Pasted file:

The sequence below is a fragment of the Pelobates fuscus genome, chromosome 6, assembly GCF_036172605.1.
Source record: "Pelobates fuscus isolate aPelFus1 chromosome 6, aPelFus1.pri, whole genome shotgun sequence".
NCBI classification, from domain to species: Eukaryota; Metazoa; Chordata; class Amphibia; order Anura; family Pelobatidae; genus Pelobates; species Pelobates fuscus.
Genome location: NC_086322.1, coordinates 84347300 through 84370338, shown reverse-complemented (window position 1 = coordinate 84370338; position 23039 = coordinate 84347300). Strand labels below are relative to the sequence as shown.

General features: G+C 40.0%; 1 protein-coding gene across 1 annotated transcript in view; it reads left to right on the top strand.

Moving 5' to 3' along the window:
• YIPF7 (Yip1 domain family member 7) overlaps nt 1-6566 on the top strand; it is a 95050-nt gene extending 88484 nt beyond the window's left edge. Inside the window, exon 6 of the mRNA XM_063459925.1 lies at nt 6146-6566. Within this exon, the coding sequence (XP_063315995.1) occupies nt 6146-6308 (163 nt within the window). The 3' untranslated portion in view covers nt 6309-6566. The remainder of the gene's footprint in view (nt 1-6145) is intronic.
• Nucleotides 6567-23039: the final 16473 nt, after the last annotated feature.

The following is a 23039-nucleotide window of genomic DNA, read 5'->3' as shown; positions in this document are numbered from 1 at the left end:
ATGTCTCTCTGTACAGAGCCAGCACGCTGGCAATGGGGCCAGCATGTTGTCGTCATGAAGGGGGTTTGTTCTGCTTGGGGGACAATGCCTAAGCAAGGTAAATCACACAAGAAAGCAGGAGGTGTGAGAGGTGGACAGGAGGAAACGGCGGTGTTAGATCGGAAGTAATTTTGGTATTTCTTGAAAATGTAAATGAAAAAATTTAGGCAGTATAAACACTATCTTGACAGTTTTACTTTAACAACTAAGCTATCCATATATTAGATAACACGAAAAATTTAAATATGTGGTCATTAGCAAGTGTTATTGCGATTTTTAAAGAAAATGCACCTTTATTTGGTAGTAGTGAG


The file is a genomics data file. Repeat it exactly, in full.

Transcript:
The sequence below is a fragment of the Pelobates fuscus genome, chromosome 6, assembly GCF_036172605.1.
Source record: "Pelobates fuscus isolate aPelFus1 chromosome 6, aPelFus1.pri, whole genome shotgun sequence".
NCBI classification, from domain to species: Eukaryota; Metazoa; Chordata; class Amphibia; order Anura; family Pelobatidae; genus Pelobates; species Pelobates fuscus.
Genome location: NC_086322.1, coordinates 84347300 through 84370338, shown reverse-complemented (window position 1 = coordinate 84370338; position 23039 = coordinate 84347300). Strand labels below are relative to the sequence as shown.

General features: G+C 40.0%; 1 protein-coding gene across 1 annotated transcript in view; it reads left to right on the top strand.

Moving 5' to 3' along the window:
• YIPF7 (Yip1 domain family member 7) overlaps nt 1-6566 on the top strand; it is a 95050-nt gene extending 88484 nt beyond the window's left edge. Inside the window, exon 6 of the mRNA XM_063459925.1 lies at nt 6146-6566. Within this exon, the coding sequence (XP_063315995.1) occupies nt 6146-6308 (163 nt within the window). The 3' untranslated portion in view covers nt 6309-6566. The remainder of the gene's footprint in view (nt 1-6145) is intronic.
• Nucleotides 6567-23039: the final 16473 nt, after the last annotated feature.

The following is a 23039-nucleotide window of genomic DNA, read 5'->3' as shown; positions in this document are numbered from 1 at the left end:
ATGTCTCTCTGTACAGAGCCAGCACGCTGGCAATGGGGCCAGCATGTTGTCGTCATGAAGGGGGTTTGTTCTGCTTGGGGGACAATGCCTAAGCAAGGTAAATCACACAAGAAAGCAGGAGGTGTGAGAGGTGGACAGGAGGAAACGGCGGTGTTAGATCGGAAGTAATTTTGGTATTTCTTGAAAATGTAAATGAAAAAATTTAGGCAGTATAAACACTATCTTGACAGTTTTACTTTAACAACTAAGCTATCCATATATTAGATAACACGAAAAATTTAAATATGTGGTCATTAGCAAGTGTTATTGCGATTTTTAAAGAAAATGCACCTTTATTTGGTAGTAGTGAG